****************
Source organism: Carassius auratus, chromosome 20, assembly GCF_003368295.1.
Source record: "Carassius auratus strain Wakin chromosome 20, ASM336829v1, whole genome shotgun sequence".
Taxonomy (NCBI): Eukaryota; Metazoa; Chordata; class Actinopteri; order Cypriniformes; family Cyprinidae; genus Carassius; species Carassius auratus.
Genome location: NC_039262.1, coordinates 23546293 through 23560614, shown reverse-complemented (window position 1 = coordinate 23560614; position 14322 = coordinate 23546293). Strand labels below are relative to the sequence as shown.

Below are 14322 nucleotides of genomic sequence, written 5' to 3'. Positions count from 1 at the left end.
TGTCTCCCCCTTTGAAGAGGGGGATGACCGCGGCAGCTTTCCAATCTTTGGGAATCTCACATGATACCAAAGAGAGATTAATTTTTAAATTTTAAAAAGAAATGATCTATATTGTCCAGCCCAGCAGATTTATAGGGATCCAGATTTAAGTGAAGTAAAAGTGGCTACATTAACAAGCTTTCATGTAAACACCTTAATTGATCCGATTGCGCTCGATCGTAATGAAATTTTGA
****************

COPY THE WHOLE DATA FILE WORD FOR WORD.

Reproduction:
Source organism: Carassius auratus, chromosome 20, assembly GCF_003368295.1.
Source record: "Carassius auratus strain Wakin chromosome 20, ASM336829v1, whole genome shotgun sequence".
Taxonomy (NCBI): Eukaryota; Metazoa; Chordata; class Actinopteri; order Cypriniformes; family Cyprinidae; genus Carassius; species Carassius auratus.
Genome location: NC_039262.1, coordinates 23546293 through 23560614, shown reverse-complemented (window position 1 = coordinate 23560614; position 14322 = coordinate 23546293). Strand labels below are relative to the sequence as shown.

Below are 14322 nucleotides of genomic sequence, written 5' to 3'. Positions count from 1 at the left end.
TGTCTCCCCCTTTGAAGAGGGGGATGACCGCGGCAGCTTTCCAATCTTTGGGAATCTCACATGATACCAAAGAGAGATTAATTTTTAAATTTTAAAAAGAAATGATCTATATTGTCCAGCCCAGCAGATTTATAGGGATCCAGATTTAAGTGAAGTAAAAGTGGCTACATTAACAAGCTTTCATGTAAACACCTTAATTGATCCGATTGCGCTCGATCGTAATGAAATTTTGA